I kept thinking about how I wanted—no, needed—to see Norma again. She needed to know where my guns were, the suitcase of cash I kept under the floorboards, how to get into my safe.

"Jesus Christ, Sheriff. Most of the guys I deal with are dead by now."

I should've taught her to shoot. I'd never gotten around to it, and on the rare occasion it occurred to me I was too concerned she'd get drunk one night and do something stupid like off a construction worker or council member.

"This'll be a lot easier if you just relax and let it happen."

There we ways in and out of this town, roads no one knew about. Not even the cops. Should've taken her down there. Should've given her a gun. And money, and my jacket, and the keys to my house and my car and—

"Just let go, man. Fighting it only makes it worse."

I shouldn't have turned the drive over to the DEA. I should've killed Bob weeks earlier. I should've called in a goddamn construction company and paid them to fill the pit in her driveway. I should've reinforced all the locks on her doors and had the Mercedes repaired and listed her as my beneficiary.

"It'll be over soon, brother."

I should've protected her more.

But Dylan would protect her now. I knew he would. He had to.

I needed him to.

Because we were all doomed in the end.


When I was a little girl my mother told me that life was lived in the spare moments between our days. That stretch of hours in a hospital waiting room. The five minutes you stand outside of a funeral parlor, trying to decide if you're ready to go in.

I hadn't agreed.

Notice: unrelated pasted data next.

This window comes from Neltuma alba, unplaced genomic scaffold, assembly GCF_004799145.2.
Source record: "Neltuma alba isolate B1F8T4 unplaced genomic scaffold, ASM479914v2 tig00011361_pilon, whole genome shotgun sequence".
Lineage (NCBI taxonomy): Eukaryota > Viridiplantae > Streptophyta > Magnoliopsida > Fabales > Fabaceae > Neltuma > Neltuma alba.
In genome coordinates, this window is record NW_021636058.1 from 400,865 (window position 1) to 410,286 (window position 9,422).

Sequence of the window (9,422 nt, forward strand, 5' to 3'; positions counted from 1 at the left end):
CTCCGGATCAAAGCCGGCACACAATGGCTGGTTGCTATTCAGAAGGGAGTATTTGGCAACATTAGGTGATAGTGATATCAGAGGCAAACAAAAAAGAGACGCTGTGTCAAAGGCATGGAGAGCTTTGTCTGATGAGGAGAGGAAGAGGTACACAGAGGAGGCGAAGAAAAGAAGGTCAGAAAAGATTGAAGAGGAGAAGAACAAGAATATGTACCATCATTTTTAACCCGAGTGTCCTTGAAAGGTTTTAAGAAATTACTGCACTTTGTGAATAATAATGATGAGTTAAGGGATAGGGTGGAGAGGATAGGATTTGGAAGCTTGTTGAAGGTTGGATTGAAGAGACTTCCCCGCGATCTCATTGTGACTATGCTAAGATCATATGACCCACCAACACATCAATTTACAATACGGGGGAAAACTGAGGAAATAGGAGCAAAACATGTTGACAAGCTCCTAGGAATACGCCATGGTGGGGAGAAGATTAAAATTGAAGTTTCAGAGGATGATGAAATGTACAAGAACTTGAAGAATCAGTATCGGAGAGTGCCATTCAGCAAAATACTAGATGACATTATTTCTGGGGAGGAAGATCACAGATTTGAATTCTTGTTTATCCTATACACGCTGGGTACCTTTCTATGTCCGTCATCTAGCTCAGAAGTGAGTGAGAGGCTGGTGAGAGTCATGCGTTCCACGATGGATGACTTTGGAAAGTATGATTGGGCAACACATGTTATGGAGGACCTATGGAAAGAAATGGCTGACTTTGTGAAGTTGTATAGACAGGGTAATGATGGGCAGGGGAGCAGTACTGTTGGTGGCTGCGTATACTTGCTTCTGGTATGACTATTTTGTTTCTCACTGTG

"But Momma," I'd said, "life is supposed to be about happiness and the people you love."

"You think that now, baby girl." She'd coughed out a laugh, the ever-present cigarette burning down to a column of ash between her fingers. "But you'll see. People talk about the happy times and the smiles, but it's all bullshit. Life is holding someone's hair when they're vomiting their gin and tonic into a public toilet. It's cleaning up their shit when cancer rots their bowels and they're too weak and broken to do it themselves."

"But Momma—"

"You listen to me, girl. You pay real close attention: in the end, nobody cares if you went to their party. But everybody cares when you tell them they look pretty the day their husband leaves them."

And for the first time in what was probably my entire life she looked at me, eyes blue and clear but watering, and smiled a sad, helpless sort of smile, like this was the one and only gift she'd found herself capable of bestowing upon me.

"Make the hard choices, Norma Louise. Do the things nobody else does. Pay attention to the time between your days."


"How'd you find him?"

"Anonymous tip lead us to an abandoned slaughterhouse. They kept him locked in one of the killing floors."

"Any leads on who did this?"

"A few. But we're leaning towards a group of distributors with connections to Nick Ford."

"Jesus," I said, and I heard my voice wavering, throat thick with tears I'd been fighting back all morning, and I tried my damnedest to shove them back down. I didn't know Deputy Walker from Adam, and considering I'd hung up on him the day previous I didn't feel we had the sort of lasting relationship that entailed sobbing hysterically onto his shirt. "He looks so … broken."

Alex, sedated and bandaged and hooked to endless machines and monitors, slept silently in the room beyond. Had it not been for the olive skin, lush black hair and the deputy's constant assurances that this was, in fact, Sheriff Romero, I never would've recognized him.

"If we'd arrived any later he'd be dead." Deputy Walker cleared his throat, visibly shaken. For a long moment he looked like he wanted to say something he shouldn't, like there were details he wanted to share, or a name he wanted to let slip. But instead, he simply said, "Four days is a long time."